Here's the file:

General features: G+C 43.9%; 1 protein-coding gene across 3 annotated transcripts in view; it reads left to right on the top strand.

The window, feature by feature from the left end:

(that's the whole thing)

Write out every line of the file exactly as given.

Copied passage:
General features: G+C 43.9%; 1 protein-coding gene across 3 annotated transcripts in view; it reads left to right on the top strand.

The window, feature by feature from the left end: